Beware! Grand Trade is an offshore broker! Your investment may be at risk.
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GrandTrade is a binary options brokerage registered in Belize. Clients are provided with a web-based trading platform and an adequate selection of trading products. The maximum pay out on EUR/USD, however, is 85 percent which is a bit low and lower than what we would describe as favorable for traders.
GrandTrade regulation & safety of funds
According to the website the company behind the brokerage is registered in the Republic of Belize with the name Oracle Stone Ltd. We further find written that the company is supposedly licensed and regulated by the local International Financial Services Commission (IFSC). Here is a screenshot of the license:
Forex brokerages in Belize have to guarantee legitimacy by having at least $500 000 in starting capital. However, even though a license by the IFSC is better than nothing, it still does not carry the same weight in Forex trading as a license by the NFA in the US or the FCA in the United Kingdom.
Going on the online registry of the regulatory agency we didn’t find mention of the company’s name which leads us to conclude that the information presented on the website is false and that the brokerages does not fall under the regulatory oversight of the IFSC.
However, when going through the terms and conditions of the brokerage we notice a discrepancy in the corporate information. Here is a screenshot:
Here we read that the supposed licensed company is registered in London actually. Such irregularities in the corporate information are the signs of a shady brokerage and furthermore, the false claim of regulation leads us to conclude that clients may well be exposed to much unwanted risk if they choose to do business with Grand Trade.
Traders needn’t have to worry themselves with such risk if they choose to trade with a brokerage regulated and authorized by a prestigious regulatory agency. Such agencies are the FCA in the UK or CySec in Cyprus which have been leading names in Forex trading for some time now. Their regulatory framework is composed of a number of strict rules which prevent clients from falling victims to fraud. Such rules include the segregation of accounts which assures that commingling with the client’s money is not possible. Furthermore, a license by such a regulatory body entails participation in a financial mechanism by which clients may be compensated if they suffer losses due to fraud or bankruptcy. With the FCA the compensation is up to 85 000 pounds, where as with CySEC it is up to 20 000 euro per person.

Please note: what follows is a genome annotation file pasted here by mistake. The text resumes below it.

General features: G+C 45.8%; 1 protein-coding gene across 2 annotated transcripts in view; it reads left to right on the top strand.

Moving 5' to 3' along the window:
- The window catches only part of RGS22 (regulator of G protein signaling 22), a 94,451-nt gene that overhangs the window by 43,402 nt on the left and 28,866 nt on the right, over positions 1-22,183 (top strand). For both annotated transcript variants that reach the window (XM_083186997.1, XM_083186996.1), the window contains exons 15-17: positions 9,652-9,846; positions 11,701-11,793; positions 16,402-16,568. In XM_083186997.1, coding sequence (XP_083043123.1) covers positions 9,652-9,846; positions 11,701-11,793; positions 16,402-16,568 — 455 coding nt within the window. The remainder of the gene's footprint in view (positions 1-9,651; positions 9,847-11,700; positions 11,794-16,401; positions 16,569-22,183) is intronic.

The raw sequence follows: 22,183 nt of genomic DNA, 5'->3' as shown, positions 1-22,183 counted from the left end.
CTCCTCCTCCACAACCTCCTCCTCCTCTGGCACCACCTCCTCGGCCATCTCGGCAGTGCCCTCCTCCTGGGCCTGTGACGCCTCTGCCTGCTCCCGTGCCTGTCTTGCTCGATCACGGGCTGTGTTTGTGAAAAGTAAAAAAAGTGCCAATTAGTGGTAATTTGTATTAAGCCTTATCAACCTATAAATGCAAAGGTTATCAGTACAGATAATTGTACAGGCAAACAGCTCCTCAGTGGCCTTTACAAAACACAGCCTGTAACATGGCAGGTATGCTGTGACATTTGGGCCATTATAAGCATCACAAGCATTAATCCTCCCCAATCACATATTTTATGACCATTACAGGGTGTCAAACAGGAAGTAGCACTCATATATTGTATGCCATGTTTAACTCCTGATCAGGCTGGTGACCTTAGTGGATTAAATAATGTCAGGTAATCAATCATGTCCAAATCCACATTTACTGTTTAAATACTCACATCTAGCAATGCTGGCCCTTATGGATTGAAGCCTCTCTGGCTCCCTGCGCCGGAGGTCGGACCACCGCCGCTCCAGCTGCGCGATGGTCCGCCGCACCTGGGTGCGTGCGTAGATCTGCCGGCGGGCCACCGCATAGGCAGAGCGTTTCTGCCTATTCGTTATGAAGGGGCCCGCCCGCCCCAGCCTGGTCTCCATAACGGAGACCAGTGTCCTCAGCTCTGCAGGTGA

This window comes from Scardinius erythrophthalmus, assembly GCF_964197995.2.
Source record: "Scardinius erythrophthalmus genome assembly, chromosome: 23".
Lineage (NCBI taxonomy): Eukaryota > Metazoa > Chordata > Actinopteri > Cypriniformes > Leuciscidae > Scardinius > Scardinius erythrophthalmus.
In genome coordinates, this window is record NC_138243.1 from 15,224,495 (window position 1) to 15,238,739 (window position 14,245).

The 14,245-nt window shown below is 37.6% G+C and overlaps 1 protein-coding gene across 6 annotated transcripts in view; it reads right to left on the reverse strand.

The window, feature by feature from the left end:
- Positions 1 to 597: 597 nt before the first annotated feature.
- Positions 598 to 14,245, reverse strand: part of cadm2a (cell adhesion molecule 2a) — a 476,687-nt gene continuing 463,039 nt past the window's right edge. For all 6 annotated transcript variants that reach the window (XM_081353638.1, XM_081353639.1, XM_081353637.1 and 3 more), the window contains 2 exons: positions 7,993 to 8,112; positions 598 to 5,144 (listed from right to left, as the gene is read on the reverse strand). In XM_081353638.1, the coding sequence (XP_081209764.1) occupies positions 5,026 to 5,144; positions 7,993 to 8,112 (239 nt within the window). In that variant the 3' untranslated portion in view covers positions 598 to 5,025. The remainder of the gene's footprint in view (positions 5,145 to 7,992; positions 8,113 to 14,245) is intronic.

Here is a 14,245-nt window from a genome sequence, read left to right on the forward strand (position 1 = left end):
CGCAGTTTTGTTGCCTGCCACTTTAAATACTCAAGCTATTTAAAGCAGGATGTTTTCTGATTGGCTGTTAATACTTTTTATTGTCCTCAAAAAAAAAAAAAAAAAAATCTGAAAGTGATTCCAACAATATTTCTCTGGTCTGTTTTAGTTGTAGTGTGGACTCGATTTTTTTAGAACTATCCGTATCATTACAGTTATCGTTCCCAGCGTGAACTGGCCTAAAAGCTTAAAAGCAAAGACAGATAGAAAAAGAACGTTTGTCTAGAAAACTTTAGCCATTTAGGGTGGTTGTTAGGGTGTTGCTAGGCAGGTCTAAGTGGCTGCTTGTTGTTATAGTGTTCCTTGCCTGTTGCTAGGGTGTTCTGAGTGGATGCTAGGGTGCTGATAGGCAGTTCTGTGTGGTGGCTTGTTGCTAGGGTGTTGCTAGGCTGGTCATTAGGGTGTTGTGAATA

Grand Trade trading software
The brokerage does provide a web based trading platform and offers a test-drive as well, which isn’t something common with scammers. Through the demo account we were able to get a glimpse of the platform. Here is a screenshot:
On it we could see that the maximum payout is at 85 percent on EUR/USD which is quite low and disappointing. We remind readers here that throughout Europe binary options trading has been banned and offshore brokerages are those that mostly provide this service to traders. Of course there are unregulated EU brokerages that are operating illegally which also offer it, however, we urge readers to steer clear of such firms.
Grand Trade deposit/withdrawal methods and fees
Potential clients of the brokerage may deposit or withdraw via a wide range of payment methods which include Visa, MasterCard, wire transfer, as well as Neteller, Skrill. QIWI, OK Pay, WebMoney, Fasa Pay.
We did find quite a few provision worth noting in the terms and conditions.